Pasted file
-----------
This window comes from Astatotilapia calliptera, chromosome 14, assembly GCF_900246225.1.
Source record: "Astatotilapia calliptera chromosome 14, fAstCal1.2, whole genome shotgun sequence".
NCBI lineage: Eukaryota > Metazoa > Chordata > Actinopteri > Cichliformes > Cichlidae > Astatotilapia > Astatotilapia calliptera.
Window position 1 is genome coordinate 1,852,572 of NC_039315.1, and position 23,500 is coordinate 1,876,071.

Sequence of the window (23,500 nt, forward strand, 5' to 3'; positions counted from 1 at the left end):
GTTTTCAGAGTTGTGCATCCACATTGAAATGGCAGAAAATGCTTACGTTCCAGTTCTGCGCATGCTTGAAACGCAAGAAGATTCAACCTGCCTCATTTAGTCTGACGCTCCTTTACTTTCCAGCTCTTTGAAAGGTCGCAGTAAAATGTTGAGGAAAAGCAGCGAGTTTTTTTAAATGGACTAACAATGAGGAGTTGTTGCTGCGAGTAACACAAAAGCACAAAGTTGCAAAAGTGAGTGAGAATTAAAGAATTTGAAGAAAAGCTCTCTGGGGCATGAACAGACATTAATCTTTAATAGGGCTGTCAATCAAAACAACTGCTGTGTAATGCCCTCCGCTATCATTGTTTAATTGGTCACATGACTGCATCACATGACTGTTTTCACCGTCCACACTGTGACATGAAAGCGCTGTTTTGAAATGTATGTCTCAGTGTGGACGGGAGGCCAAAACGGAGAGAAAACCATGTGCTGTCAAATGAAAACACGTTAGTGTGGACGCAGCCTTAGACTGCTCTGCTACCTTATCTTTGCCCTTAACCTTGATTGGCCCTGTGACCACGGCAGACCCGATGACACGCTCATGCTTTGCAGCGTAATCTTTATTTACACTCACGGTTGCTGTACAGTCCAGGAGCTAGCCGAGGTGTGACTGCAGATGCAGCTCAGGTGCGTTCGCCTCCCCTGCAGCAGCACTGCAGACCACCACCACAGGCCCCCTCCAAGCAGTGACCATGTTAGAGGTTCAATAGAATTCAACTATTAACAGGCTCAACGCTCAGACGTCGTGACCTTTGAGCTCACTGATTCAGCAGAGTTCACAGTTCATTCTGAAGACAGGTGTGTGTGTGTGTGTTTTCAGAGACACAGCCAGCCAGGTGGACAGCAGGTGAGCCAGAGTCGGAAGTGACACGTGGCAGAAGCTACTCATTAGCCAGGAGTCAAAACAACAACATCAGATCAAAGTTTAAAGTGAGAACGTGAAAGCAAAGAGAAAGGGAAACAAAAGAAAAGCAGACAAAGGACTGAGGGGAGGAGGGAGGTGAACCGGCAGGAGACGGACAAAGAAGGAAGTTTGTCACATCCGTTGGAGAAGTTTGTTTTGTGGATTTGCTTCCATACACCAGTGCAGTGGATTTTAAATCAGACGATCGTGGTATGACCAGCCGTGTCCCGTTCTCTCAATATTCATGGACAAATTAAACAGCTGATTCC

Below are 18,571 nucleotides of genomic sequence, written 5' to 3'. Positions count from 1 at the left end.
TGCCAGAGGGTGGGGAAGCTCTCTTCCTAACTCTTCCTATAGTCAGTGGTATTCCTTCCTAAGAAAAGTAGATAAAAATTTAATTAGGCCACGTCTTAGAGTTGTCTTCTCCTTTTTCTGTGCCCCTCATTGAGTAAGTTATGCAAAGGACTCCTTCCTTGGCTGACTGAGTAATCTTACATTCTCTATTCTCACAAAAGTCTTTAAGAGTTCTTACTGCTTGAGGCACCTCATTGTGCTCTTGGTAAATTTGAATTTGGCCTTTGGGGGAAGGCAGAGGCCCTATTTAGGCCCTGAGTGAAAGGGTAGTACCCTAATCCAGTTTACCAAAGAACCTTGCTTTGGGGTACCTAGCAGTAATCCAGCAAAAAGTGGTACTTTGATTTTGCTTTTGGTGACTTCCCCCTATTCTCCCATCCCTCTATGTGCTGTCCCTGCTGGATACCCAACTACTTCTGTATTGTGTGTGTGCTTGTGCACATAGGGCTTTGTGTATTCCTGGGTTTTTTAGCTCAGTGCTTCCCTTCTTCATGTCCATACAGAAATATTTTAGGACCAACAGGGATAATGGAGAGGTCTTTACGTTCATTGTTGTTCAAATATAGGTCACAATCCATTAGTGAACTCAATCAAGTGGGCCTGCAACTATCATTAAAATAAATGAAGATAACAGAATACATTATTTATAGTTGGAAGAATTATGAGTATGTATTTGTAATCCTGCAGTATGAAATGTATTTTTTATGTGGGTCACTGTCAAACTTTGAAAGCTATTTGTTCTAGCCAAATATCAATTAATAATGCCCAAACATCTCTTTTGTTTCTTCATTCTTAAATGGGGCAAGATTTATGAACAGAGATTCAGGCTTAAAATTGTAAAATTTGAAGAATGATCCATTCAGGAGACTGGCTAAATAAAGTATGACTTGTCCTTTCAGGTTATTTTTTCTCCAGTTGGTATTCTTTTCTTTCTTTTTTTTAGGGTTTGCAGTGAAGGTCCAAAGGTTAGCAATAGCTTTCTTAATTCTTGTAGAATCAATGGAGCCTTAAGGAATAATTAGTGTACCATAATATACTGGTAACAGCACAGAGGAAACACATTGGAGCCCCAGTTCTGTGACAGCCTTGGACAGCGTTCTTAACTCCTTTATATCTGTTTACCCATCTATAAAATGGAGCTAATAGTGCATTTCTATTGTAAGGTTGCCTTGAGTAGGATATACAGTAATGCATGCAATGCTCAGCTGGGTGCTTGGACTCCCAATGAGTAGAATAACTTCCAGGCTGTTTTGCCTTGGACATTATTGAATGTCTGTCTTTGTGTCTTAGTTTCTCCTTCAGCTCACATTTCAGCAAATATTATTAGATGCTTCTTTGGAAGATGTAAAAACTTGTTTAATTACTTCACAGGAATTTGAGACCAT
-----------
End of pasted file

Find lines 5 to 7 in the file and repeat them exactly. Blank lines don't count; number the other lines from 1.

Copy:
Sequence of the window (23,500 nt, forward strand, 5' to 3'; positions counted from 1 at the left end):
GTTTTCAGAGTTGTGCATCCACATTGAAATGGCAGAAAATGCTTACGTTCCAGTTCTGCGCATGCTTGAAACGCAAGAAGATTCAACCTGCCTCATTTAGTCTGACGCTCCTTTACTTTCCAGCTCTTTGAAAGGTCGCAGTAAAATGTTGAGGAAAAGCAGCGAGTTTTTTTAAATGGACTAACAATGAGGAGTTGTTGCTGCGAGTAACACAAAAGCACAAAGTTGCAAAAGTGAGTGAGAATTAAAGAATTTGAAGAAAAGCTCTCTGGGGCATGAACAGACATTAATCTTTAATAGGGCTGTCAATCAAAACAACTGCTGTGTAATGCCCTCCGCTATCATTGTTTAATTGGTCACATGACTGCATCACATGACTGTTTTCACCGTCCACACTGTGACATGAAAGCGCTGTTTTGAAATGTATGTCTCAGTGTGGACGGGAGGCCAAAACGGAGAGAAAACCATGTGCTGTCAAATGAAAACACGTTAGTGTGGACGCAGCCTTAGACTGCTCTGCTACCTTATCTTTGCCCTTAACCTTGATTGGCCCTGTGACCACGGCAGACCCGATGACACGCTCATGCTTTGCAGCGTAATCTTTATTTACACTCACGGTTGCTGTACAGTCCAGGAGCTAGCCGAGGTGTGACTGCAGATGCAGCTCAGGTGCGTTCGCCTCCCCTGCAGCAGCACTGCAGACCACCACCACAGGCCCCCTCCAAGCAGTGACCATGTTAGAGGTTCAATAGAATTCAACTATTAACAGGCTCAACGCTCAGACGTCGTGACCTTTGAGCTCACTGATTCAGCAGAGTTCACAGTTCATTCTGAAGACAGGTGTGTGTGTGTGTGTTTTCAGAGACACAGCCAGCCAGGTGGACAGCAGGTGAGCCAGAGTCGGAAGTGACACGTGGCAGAAGCTACTCATTAGCCAGGAGTCAAAACAACAACATCAGATCAAAGTTTAAAGTGAGAACGTGAAAGCAAAGAGAAAGGGAAACAAAAGAAAAGCAGACAAAGGACTGAGGGGAGGAGGGAGGTGAACCGGCAGGAGACGGACAAAGAAGGAAGTTTGTCACATCCGTTGGAGAAGTTTGTTTTGTGGATTTGCTTCCATACACCAGTGCAGTGGATTTTAAATCAGACGATCGTGGTATGACCAGCCGTGTCCCGTTCTCTCAATATTCATGGACAAATTAAACAGCTGATTCC

Below are 18,571 nucleotides of genomic sequence, written 5' to 3'. Positions count from 1 at the left end.